Again, no control of the order in which Amazon puts these things up. It is apparently based at least partially on demand, as logged by their "I'd like to read this book on Kindle" button. Click often.


For Your Viewing Pleasure: The Quiet War Full Cover Spread

Coming in September...
Cover Illustration © Sparth
Design by Jacqueline Cooke

"Shortlisted for this year's Arthur C. Clarke Award, this sweeping interplanetary adventure is also a thoughtful examination of human nature. ...McAuley (Cowboy Angels) moves deftly among five well-drawn characters in the thick of the action: a cloned spy, a hotshot pilot, a ruthless scientist, a bluntly independent biological engineer and an unscrupulous diplomat. They all, in different ways, must choose between the familiar and the new, struggling to reconcile conflicting desires. This compelling tale opens vast panoramas while confronting believable people with significant choices." Publishers Weekly starred review


everything is here for a reason

Words of wisdom from James Enge:
In an imaginary world, everything is there for a reason. The reason may be sheer inertia--the ground is made of soil, because it didn't occur to the writer to make it anything else. But a shrewd writer doesn't make those choices via inertia. He makes the ground into an angry vegetable that devours random people at the dark of the twelfth moon. She makes it into a vast expanse of shining incorruptible metal. They make it into something on purpose, to make an impact on the reader. Stuff that in realistic fiction would be corny--instances of the pathetic fallacy--are part of the basic toolkit for shrewd writers of sf/f. The whole world can be a metaphor in imaginative fiction.

Or not. Part of the impact of the metaphor requires the writer to take the material in the imaginary world at face value, as real for the purposes of the story--like a comedian keeping a straight face while telling a joke. I'll sleep on this and try to figure out if it makes any sense.


James Enge @ Joe Mallozzi's blog

James Enge, author of Blood of Ambrose,is the latest writer to guest-blog at Stargate writer/producer Joseph Mallozzi's wonderful book club blog. Last night, Mallozzi posted the results of his readers Q&A with Enge. The answers (and the questions) are well worth checking out, as always.

Here's a sample:
Q: I liked the fact that you chose to reveal back-story for these characters and their world throughout the book rather than write a prologue to explain these things at the beginning. What went into this decision?”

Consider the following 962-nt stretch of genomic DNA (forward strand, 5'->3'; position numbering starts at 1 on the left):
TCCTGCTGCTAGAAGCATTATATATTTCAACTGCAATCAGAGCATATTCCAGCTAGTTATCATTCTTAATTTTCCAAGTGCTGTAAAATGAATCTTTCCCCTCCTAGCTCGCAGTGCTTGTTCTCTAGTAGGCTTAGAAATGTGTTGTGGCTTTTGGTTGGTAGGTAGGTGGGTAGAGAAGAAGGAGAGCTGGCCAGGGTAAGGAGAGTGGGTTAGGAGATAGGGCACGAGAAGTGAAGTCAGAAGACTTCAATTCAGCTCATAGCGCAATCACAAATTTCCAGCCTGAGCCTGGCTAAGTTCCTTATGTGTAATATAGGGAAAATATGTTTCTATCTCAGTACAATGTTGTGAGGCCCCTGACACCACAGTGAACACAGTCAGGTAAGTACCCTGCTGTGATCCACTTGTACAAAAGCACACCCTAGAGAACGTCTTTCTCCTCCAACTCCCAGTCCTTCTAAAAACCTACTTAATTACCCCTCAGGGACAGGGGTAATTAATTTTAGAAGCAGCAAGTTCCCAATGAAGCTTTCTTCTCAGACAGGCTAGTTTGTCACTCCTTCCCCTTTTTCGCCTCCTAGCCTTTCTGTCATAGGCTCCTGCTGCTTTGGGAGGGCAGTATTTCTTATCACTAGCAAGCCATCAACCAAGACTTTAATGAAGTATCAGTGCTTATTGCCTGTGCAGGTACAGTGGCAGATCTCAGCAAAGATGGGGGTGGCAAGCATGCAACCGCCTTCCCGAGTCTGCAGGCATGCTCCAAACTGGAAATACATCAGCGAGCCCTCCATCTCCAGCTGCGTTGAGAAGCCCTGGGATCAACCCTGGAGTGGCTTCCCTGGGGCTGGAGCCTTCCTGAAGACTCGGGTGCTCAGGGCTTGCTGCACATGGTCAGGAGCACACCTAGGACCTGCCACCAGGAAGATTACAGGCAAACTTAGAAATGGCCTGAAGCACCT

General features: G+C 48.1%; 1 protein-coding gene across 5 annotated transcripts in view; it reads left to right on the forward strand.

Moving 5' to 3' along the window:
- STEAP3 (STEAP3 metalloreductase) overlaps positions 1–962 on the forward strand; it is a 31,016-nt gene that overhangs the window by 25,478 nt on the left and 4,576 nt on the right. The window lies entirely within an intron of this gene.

A: About prologues… the more of them I read, the less I like them. I think some writers confuse the process they go through (in creating the world, the characters, the backstory) with the process the reader goes through. If the reader feels like he or she is reading “Report on Planet X” or “Fodor’s Guide to Middle Earth” then the writer has blown it somehow. A successful beginning is more like introducing two people. If you want Bob to meet Shlomo, you don’t start by reciting Shlomo’s educational background, vocational aptitudes and credit history. You say, “Bob: meet Shlomo. Which one of you is buying the next round?” (Or something like that. I’m still working on that whole social skills thing.)


James Enge @ Adventueres on SciFi Publishing

James Enge, author of Blood of Ambrose,is the latest guest on the newly-returned Adventures in SciFi Publishing podcast. They discuss "Leiber vs. Tolkien fantasy, massive fantasy epics, and his beef with H.G. Wells."

Host Shaun Farrell reviewed the novel back in June. His verdict then: "James Enge writes Blood of Ambrose with a subtle elegance that disguises his extraordinary narrative skill. The humor is natural and unforced. The characterization rings true, even under the revelation of shocking realities. The horror is never glorified, and it is all the more horrific for it. And the plot grows with organic grace. You won’t find any quests here, nor the usual clich├ęs or trappings of epic fantasy. No, these pages drip the unexpected, and they will make you laugh and scream and cry and thirst for more. Simple put, Blood of Ambrose is a powerful and fun stand alone novel."

Stalked by a Bibliophile

The wonderful Charles Tan has posted an interview with Yours Truly on Bibliophile Stalker. I think it came off rather well, if I do say so myself. Here's a taste:
How has Pyr adapted to the changes in the publishing industry?

More trade paperbacks, fewer hardcovers. We’re getting serious about ebooks.